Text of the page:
Ombudsman: Health Ministry didn’t check 82% of reports on COVID vaccine side effects

Comptroller says ministry failed to sufficiently combat vaccine misinformation during pandemic, made decisions on vaccine’s safety based on incomplete data

An Israeli health worker prepares a coronavirus vaccine shot against COVID-19, at a health clinic in Katzrin, on November 16, 2021. (Michael Giladi/Flash90)
An Israeli health worker prepares a coronavirus vaccine shot against COVID-19, at a health clinic in Katzrin, on November 16, 2021. (Michael Giladi/Flash90)

State Comptroller Matanyahu Englman’s office released a report Tuesday criticizing the Health Ministry’s conduct during the COVID-19 pandemic, revealing that the ministry didn’t process or analyze thousands of reports it had received about various vaccine side effects.

In 2021, the Health Ministry received some 345,200 reports on side effects caused by the coronavirus vaccine, sent by hospitals and Health Maintenance Organizations, the Comptroller’s Office said, but just 18 percent of reports were accurately recorded in the ministry’s database. The other 82% of reports were lost due to technical errors and system malfunctions.

The Health Ministry also failed to process an additional 33,000 reports filed by the public regarding side effects due to limited ability to analyze reports filed anonymously. Adding to that, a lack of manpower in the ministry’s Department of Epidemiology meant that reports that contained identifying details were also unable to be reviewed and investigated.

As a result of the missing data, the Health Ministry based its findings on the safety of the COVID-19 vaccine on just 55,000 reports.

The majority of the side effects that were successfully recorded were mild, the Comptroller’s Office found, and included complaints such as low fever and pain at the vaccine site.

However, there were instances of more serious side effects as well, including roughly 200 reports from women experiencing changes in their menstrual cycles after receiving the vaccine. Although the Health Ministry recorded these side effects, it did not investigate them in a timely manner, the Comptroller’s Office stated.

In practice, the Health Ministry was found to have investigated just 1,000 instances of severe side effects. Of that number, it examined 275 cases of myocarditis and pericarditis, the majority of which resulted in the patient needing to be hospitalized.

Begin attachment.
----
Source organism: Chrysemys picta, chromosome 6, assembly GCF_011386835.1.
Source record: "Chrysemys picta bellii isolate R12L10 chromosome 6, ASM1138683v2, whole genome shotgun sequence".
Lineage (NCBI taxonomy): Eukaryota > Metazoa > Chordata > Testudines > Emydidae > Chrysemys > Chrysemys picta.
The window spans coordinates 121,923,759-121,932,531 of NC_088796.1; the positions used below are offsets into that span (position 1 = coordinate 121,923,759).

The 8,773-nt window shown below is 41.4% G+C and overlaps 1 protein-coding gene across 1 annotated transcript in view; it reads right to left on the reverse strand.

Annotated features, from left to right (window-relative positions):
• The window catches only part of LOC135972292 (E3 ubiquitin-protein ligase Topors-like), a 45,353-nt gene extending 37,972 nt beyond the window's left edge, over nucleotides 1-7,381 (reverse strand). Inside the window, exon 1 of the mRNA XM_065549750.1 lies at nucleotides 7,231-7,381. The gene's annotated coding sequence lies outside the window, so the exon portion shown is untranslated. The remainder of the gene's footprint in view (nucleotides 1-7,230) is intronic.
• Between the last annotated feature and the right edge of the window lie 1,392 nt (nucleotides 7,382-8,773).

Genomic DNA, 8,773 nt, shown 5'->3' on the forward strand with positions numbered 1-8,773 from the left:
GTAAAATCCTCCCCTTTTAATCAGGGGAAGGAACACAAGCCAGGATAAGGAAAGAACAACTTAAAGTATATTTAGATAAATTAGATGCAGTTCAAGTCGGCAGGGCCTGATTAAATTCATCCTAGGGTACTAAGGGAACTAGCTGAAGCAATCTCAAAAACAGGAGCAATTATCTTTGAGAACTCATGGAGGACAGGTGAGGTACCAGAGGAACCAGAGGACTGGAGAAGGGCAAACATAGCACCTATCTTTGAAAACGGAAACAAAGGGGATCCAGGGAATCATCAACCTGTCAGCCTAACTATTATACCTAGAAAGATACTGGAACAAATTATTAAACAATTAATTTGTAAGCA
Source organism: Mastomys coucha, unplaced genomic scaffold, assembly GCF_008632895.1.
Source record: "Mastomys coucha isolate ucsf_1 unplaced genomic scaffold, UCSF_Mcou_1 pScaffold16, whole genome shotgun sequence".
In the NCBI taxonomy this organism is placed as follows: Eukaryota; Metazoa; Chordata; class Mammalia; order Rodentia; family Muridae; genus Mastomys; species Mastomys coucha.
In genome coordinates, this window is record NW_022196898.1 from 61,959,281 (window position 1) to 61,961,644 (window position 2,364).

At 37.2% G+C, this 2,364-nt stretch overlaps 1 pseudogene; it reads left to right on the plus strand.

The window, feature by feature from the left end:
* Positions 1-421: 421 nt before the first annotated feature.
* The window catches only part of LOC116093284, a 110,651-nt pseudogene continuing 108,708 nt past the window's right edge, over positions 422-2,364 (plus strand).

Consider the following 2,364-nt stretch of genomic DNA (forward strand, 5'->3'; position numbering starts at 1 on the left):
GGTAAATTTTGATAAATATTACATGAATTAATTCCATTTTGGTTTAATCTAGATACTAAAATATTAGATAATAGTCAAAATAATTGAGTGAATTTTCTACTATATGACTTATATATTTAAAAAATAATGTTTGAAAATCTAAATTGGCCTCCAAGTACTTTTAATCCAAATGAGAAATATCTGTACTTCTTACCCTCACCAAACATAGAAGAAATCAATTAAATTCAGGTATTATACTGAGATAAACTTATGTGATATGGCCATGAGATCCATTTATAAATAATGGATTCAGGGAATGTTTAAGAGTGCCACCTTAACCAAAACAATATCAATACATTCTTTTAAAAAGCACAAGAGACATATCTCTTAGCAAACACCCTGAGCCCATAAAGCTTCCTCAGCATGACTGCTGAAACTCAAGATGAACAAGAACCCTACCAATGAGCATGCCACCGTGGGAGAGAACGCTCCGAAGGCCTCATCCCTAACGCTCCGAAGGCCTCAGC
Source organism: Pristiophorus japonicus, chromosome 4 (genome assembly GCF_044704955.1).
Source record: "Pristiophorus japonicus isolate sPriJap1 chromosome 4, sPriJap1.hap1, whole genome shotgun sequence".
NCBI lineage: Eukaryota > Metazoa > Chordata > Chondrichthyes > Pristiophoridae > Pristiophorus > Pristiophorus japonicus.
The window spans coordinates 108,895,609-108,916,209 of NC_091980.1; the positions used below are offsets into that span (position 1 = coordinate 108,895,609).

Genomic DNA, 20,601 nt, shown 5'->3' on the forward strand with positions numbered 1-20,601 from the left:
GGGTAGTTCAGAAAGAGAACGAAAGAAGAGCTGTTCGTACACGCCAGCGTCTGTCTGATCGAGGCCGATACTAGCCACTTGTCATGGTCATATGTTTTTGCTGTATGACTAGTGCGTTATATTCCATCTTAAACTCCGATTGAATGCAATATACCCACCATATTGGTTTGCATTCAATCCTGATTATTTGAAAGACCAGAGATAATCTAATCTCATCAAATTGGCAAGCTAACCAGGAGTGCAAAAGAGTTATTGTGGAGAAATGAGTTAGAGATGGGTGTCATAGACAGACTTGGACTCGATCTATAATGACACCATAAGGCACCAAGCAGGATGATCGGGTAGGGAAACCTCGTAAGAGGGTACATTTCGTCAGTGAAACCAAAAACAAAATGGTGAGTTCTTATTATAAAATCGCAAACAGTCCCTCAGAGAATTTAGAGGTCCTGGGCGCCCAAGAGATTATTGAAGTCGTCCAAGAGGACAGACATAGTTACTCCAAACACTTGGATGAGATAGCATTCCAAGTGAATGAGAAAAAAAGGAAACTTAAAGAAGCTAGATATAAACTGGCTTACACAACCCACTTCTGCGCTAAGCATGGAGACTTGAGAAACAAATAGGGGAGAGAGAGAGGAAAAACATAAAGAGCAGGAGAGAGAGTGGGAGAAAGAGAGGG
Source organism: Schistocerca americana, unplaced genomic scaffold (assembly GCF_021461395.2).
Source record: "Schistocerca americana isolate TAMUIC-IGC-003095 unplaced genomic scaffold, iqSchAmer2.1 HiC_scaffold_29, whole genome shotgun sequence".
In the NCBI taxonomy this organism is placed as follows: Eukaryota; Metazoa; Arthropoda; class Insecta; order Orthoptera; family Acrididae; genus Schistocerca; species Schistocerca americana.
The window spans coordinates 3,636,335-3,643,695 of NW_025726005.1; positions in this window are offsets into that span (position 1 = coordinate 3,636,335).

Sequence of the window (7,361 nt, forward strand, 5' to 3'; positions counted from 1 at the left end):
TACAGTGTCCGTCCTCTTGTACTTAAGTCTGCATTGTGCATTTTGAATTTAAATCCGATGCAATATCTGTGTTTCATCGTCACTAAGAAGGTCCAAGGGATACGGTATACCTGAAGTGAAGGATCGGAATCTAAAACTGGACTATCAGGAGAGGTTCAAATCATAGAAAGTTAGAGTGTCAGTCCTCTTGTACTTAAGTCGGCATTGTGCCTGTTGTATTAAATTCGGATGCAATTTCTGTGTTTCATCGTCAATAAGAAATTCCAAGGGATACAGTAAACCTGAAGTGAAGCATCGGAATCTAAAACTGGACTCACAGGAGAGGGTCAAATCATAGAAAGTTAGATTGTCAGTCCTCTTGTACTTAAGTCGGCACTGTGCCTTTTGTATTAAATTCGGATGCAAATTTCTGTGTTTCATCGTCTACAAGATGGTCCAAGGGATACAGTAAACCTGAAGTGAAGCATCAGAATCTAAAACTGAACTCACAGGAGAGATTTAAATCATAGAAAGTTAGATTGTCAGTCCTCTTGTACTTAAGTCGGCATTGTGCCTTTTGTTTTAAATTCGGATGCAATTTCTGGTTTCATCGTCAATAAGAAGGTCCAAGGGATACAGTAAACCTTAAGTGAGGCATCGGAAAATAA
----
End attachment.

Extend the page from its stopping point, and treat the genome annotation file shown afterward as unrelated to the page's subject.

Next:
In response to the findings detailed in the report, the Health Ministry said Tuesday that it had accurately collected all reported instances of side effects, saying that it had collected the data in a new system rather than in the ministry’s usual database.

“Since there were dozens of reports that didn’t contain critical information or that were unrelated to the coronavirus vaccines, it was agreed that the reports would be collected manually and analyzed by Health Ministry employees,” it added as an explanation as to why the databases appeared to lack data.

FILE: A protester, right, holds up a sign with a swastika during an anti-vaccine protest outside the Bronx office of Assemblyman Jeffrey Dinowitz, November 14, 2021. Former Westchester County executive and gubernatorial candidate Rob Astorino, at podium, spoke at the rally. (courtesy, Jeffrey Dinowitz, via Twitter)

The State Comptroller’s report also found that the Health Ministry had failed to educate the public sufficiently on combatting false information and anti-vaccination propaganda, and didn’t have any strategy to prevent it from spreading.

The failure to combat anti-vaccine misinformation may have resulted in increased skepticism toward vaccines in general, the Comptroller’s Office found, citing data collected in a Government Advertising Bureau survey in 2022, which found that 57% of parents were concerned about vaccines causing permanent damage to their children, up from 46% in 2016.

In light of the findings, Englman instructed the Health Ministry to implement a more advanced system for storing, collection and analyzing data on vaccine side effects.

He also suggested that going forward, the Health Ministry should work with the National Public Diplomacy Directorate to formulate a strategy to combat misinformation during a time of emergency, such as the outbreak of a pandemic.

The Health Ministry’s response added that the report “does not reflect the ministry’s work during the pandemic or the reality faced by healthcare systems around the world and in Israel in particular.”

“Despite what was written in the report, the State of Israel was praised around the world for its handling of the COVID-19 pandemic, and the ministry is proud of its practices and its professional and dedicated teams.”

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